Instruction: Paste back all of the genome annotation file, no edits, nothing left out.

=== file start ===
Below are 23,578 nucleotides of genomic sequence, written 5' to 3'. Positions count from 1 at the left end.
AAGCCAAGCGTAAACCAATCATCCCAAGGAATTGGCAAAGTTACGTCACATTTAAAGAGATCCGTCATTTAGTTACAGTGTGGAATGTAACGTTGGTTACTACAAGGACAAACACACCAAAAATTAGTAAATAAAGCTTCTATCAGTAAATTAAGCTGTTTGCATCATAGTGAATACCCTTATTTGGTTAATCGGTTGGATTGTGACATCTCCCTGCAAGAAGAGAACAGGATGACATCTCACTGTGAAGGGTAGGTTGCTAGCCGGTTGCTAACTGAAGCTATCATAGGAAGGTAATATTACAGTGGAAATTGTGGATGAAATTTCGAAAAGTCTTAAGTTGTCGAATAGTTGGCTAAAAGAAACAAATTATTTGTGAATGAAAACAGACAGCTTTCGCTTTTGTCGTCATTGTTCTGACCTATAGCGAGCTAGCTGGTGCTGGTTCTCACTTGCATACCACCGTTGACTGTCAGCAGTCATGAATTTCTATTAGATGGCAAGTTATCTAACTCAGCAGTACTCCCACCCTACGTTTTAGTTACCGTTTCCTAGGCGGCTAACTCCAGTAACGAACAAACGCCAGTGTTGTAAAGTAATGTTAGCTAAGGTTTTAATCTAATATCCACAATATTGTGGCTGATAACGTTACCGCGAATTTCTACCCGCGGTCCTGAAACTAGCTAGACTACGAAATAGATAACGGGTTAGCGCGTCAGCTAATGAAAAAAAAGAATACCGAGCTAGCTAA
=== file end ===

Below are 23,578 nucleotides of genomic sequence, written 5' to 3'. Positions count from 1 at the left end.
AAGCCAAGCGTAAACCAATCATCCCAAGGAATTGGCAAAGTTACGTCACATTTAAAGAGATCCGTCATTTAGTTACAGTGTGGAATGTAACGTTGGTTACTACAAGGACAAACACACCAAAAATTAGTAAATAAAGCTTCTATCAGTAAATTAAGCTGTTTGCATCATAGTGAATACCCTTATTTGGTTAATCGGTTGGATTGTGACATCTCCCTGCAAGAAGAGAACAGGATGACATCTCACTGTGAAGGGTAGGTTGCTAGCCGGTTGCTAACTGAAGCTATCATAGGAAGGTAATATTACAGTGGAAATTGTGGATGAAATTTCGAAAAGTCTTAAGTTGTCGAATAGTTGGCTAAAAGAAACAAATTATTTGTGAATGAAAACAGACAGCTTTCGCTTTTGTCGTCATTGTTCTGACCTATAGCGAGCTAGCTGGTGCTGGTTCTCACTTGCATACCACCGTTGACTGTCAGCAGTCATGAATTTCTATTAGATGGCAAGTTATCTAACTCAGCAGTACTCCCACCCTACGTTTTAGTTACCGTTTCCTAGGCGGCTAACTCCAGTAACGAACAAACGCCAGTGTTGTAAAGTAATGTTAGCTAAGGTTTTAATCTAATATCCACAATATTGTGGCTGATAACGTTACCGCGAATTTCTACCCGCGGTCCTGAAACTAGCTAGACTACGAAATAGATAACGGGTTAGCGCGTCAGCTAATGAAAAAAAAGAATACCGAGCTAGCTAA